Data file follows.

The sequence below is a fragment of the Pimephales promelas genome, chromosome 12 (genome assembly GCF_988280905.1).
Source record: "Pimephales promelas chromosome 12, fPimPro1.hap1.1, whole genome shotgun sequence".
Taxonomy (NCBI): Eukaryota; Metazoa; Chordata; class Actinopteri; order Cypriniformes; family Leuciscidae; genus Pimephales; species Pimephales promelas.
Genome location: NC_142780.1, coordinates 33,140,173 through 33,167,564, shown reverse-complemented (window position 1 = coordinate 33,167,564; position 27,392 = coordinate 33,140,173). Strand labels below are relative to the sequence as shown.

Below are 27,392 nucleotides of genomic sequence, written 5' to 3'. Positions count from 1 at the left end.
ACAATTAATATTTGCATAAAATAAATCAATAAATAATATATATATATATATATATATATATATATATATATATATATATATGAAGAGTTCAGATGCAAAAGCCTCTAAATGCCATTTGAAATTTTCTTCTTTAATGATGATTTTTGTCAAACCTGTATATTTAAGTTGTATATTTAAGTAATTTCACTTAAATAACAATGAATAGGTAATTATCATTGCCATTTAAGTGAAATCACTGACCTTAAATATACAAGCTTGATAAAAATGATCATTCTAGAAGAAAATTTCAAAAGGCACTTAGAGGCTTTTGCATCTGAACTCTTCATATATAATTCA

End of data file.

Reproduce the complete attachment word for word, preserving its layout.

The sequence below is a fragment of the Pimephales promelas genome, chromosome 12 (genome assembly GCF_988280905.1).
Source record: "Pimephales promelas chromosome 12, fPimPro1.hap1.1, whole genome shotgun sequence".
Taxonomy (NCBI): Eukaryota; Metazoa; Chordata; class Actinopteri; order Cypriniformes; family Leuciscidae; genus Pimephales; species Pimephales promelas.
Genome location: NC_142780.1, coordinates 33,140,173 through 33,167,564, shown reverse-complemented (window position 1 = coordinate 33,167,564; position 27,392 = coordinate 33,140,173). Strand labels below are relative to the sequence as shown.

Below are 27,392 nucleotides of genomic sequence, written 5' to 3'. Positions count from 1 at the left end.
ACAATTAATATTTGCATAAAATAAATCAATAAATAATATATATATATATATATATATATATATATATATATATATATATATGAAGAGTTCAGATGCAAAAGCCTCTAAATGCCATTTGAAATTTTCTTCTTTAATGATGATTTTTGTCAAACCTGTATATTTAAGTTGTATATTTAAGTAATTTCACTTAAATAACAATGAATAGGTAATTATCATTGCCATTTAAGTGAAATCACTGACCTTAAATATACAAGCTTGATAAAAATGATCATTCTAGAAGAAAATTTCAAAAGGCACTTAGAGGCTTTTGCATCTGAACTCTTCATATATAATTCA